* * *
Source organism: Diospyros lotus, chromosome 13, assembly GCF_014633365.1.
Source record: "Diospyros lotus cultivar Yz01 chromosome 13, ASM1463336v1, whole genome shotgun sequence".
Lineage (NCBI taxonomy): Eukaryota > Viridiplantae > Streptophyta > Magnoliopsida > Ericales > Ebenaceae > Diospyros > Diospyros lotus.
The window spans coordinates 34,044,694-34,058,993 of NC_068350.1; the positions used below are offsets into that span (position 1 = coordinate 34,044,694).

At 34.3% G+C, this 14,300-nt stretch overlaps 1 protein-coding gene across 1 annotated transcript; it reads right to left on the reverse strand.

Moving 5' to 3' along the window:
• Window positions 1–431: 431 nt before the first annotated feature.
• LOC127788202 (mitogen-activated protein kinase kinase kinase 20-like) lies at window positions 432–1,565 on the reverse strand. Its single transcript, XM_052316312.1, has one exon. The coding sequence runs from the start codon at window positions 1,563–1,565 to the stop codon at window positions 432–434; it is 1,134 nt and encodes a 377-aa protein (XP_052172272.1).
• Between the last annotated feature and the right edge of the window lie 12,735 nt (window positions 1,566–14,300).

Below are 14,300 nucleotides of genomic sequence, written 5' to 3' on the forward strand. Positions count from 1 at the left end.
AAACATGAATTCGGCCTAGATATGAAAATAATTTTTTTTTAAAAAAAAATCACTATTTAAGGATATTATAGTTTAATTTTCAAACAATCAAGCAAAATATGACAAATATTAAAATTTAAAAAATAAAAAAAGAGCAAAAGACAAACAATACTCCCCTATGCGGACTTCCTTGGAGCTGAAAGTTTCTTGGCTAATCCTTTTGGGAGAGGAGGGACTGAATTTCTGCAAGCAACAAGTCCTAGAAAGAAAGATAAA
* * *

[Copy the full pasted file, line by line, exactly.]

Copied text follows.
Source organism: Diospyros lotus, chromosome 13, assembly GCF_014633365.1.
Source record: "Diospyros lotus cultivar Yz01 chromosome 13, ASM1463336v1, whole genome shotgun sequence".
Lineage (NCBI taxonomy): Eukaryota > Viridiplantae > Streptophyta > Magnoliopsida > Ericales > Ebenaceae > Diospyros > Diospyros lotus.
The window spans coordinates 34,044,694-34,058,993 of NC_068350.1; the positions used below are offsets into that span (position 1 = coordinate 34,044,694).

At 34.3% G+C, this 14,300-nt stretch overlaps 1 protein-coding gene across 1 annotated transcript; it reads right to left on the reverse strand.

Moving 5' to 3' along the window:
• Window positions 1–431: 431 nt before the first annotated feature.
• LOC127788202 (mitogen-activated protein kinase kinase kinase 20-like) lies at window positions 432–1,565 on the reverse strand. Its single transcript, XM_052316312.1, has one exon. The coding sequence runs from the start codon at window positions 1,563–1,565 to the stop codon at window positions 432–434; it is 1,134 nt and encodes a 377-aa protein (XP_052172272.1).
• Between the last annotated feature and the right edge of the window lie 12,735 nt (window positions 1,566–14,300).

Below are 14,300 nucleotides of genomic sequence, written 5' to 3' on the forward strand. Positions count from 1 at the left end.
AAACATGAATTCGGCCTAGATATGAAAATAATTTTTTTTTAAAAAAAAATCACTATTTAAGGATATTATAGTTTAATTTTCAAACAATCAAGCAAAATATGACAAATATTAAAATTTAAAAAATAAAAAAAGAGCAAAAGACAAACAATACTCCCCTATGCGGACTTCCTTGGAGCTGAAAGTTTCTTGGCTAATCCTTTTGGGAGAGGAGGGACTGAATTTCTGCAAGCAACAAGTCCTAGAAAGAAAGATAAA